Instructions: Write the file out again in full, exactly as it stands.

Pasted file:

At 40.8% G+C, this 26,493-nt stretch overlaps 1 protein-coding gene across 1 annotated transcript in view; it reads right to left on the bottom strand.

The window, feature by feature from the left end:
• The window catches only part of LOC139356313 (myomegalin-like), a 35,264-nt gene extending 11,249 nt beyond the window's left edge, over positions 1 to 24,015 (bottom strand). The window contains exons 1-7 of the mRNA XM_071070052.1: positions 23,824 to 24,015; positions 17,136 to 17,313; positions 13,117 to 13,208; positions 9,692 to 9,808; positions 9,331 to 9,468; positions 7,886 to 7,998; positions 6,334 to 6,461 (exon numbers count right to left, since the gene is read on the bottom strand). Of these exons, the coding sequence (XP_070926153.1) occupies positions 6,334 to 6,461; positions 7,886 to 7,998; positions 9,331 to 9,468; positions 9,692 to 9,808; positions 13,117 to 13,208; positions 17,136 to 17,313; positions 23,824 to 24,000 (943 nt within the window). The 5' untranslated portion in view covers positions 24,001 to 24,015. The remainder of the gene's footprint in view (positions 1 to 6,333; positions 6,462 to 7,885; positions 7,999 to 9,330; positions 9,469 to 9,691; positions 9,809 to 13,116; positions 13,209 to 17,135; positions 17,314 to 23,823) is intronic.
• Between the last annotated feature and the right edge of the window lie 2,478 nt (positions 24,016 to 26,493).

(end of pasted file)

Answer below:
At 40.8% G+C, this 26,493-nt stretch overlaps 1 protein-coding gene across 1 annotated transcript in view; it reads right to left on the bottom strand.

The window, feature by feature from the left end:
• The window catches only part of LOC139356313 (myomegalin-like), a 35,264-nt gene extending 11,249 nt beyond the window's left edge, over positions 1 to 24,015 (bottom strand). The window contains exons 1-7 of the mRNA XM_071070052.1: positions 23,824 to 24,015; positions 17,136 to 17,313; positions 13,117 to 13,208; positions 9,692 to 9,808; positions 9,331 to 9,468; positions 7,886 to 7,998; positions 6,334 to 6,461 (exon numbers count right to left, since the gene is read on the bottom strand). Of these exons, the coding sequence (XP_070926153.1) occupies positions 6,334 to 6,461; positions 7,886 to 7,998; positions 9,331 to 9,468; positions 9,692 to 9,808; positions 13,117 to 13,208; positions 17,136 to 17,313; positions 23,824 to 24,000 (943 nt within the window). The 5' untranslated portion in view covers positions 24,001 to 24,015. The remainder of the gene's footprint in view (positions 1 to 6,333; positions 6,462 to 7,885; positions 7,999 to 9,330; positions 9,469 to 9,691; positions 9,809 to 13,116; positions 13,209 to 17,135; positions 17,314 to 23,823) is intronic.
• Between the last annotated feature and the right edge of the window lie 2,478 nt (positions 24,016 to 26,493).